Osgood-Schlatter’s disease is considered an osteochondrosis condition. These are a group of conditions that are related to a fault in the development of the growing parts of the bones. As a result, they are conditions that usually occur during the pre-teen to mid teen years of life.
Osgood-Schlatter’s disease affects the tibial tubercle, which can be felt at the upper part of the shin bone (tibia), just below the kneecap (or patella). It is the spot that connects the patella ligament between the patella and the tibia. Tension through the patella tendon can cause a disruption to the growth of the tibial tubercle.
Osgood Schlatter’s disease usually occurs between the ages of 10 and 15. It is believed to be seen more often in boys, and particularly in kids that are very active.
The tibial tubercle is often sore and may be swollen. Typically the pain becomes worse with activity – especially any activity that requires bending of the knee.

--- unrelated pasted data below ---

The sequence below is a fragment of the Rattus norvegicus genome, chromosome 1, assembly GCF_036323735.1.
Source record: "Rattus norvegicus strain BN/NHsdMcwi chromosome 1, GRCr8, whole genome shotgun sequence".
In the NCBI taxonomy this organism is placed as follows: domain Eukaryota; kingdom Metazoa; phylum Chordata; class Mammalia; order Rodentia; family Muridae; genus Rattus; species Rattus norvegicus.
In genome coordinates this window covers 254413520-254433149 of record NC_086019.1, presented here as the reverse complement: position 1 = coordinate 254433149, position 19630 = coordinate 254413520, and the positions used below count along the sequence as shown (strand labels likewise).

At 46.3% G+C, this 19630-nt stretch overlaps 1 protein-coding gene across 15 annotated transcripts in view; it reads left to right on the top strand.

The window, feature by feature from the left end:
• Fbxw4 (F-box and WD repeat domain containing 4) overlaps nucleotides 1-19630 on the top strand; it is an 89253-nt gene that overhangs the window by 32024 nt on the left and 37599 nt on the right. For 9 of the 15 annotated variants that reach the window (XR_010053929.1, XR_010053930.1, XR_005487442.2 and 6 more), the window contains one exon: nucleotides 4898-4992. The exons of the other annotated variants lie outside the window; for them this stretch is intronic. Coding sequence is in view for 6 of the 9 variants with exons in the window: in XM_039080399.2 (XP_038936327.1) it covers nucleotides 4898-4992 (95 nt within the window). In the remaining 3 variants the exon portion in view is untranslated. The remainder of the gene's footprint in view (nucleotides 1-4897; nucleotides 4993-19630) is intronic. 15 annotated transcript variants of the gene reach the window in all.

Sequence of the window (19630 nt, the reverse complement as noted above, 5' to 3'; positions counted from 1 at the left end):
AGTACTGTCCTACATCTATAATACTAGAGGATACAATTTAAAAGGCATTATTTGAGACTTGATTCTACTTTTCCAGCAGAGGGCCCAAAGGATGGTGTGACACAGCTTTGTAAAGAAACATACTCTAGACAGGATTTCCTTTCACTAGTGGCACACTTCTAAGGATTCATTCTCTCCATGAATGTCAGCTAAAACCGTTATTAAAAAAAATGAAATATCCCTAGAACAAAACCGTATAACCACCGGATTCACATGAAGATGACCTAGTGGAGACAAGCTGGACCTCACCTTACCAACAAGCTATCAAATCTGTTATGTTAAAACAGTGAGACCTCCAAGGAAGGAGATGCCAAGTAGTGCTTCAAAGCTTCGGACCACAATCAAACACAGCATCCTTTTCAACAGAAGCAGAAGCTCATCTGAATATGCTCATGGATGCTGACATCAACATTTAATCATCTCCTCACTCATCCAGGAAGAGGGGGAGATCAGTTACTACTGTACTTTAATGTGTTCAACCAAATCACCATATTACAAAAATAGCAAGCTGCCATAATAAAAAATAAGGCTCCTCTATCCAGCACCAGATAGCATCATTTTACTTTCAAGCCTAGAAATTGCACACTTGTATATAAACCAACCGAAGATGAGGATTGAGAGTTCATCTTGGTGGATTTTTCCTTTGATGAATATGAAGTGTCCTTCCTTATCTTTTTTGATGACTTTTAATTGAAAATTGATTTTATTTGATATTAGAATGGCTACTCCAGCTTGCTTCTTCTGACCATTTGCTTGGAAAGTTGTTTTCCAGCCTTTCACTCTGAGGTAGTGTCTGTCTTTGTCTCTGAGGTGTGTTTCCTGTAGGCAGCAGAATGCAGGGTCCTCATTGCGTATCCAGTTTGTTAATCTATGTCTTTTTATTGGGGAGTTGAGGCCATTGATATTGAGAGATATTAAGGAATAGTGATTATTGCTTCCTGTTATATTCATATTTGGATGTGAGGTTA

HOW CAN PHYSIOTHERAPY HELP WITH OSGOOD-SCHLATTER’S DISEASE?
Treatment for Osgood-Schlatter’s disease revolves around an attempt to minimise discomfort and reduce any pull on the patella tendon against the tibial tubercle.
- RICER; Ice, rest, and compression through strapping may all be of assistance in the short term.
- Treatment for particularly tight muscles through stretching or physiotherapy may assist with reducing tension at the tibial tuberosity.
- Footwear or orthotics may be particularly helpful in maintaining the alignment of the knee, reducing tension on the tibial tuberosity.
- Taping or bracing of the knee is also effective in reducing the traction forces on the tendon therefore reducing pain.
Load management is also key for this knee pain. It may be that the teenager has had a lump on the knee for a while but suddenly changed sports from swimming to basketball so from pool to land. The vibration forces that the knee goes through with jumping, bouncing exercises can irritate the tibial tuberosity. Graduated loading is important to reduce pain and return back to sport.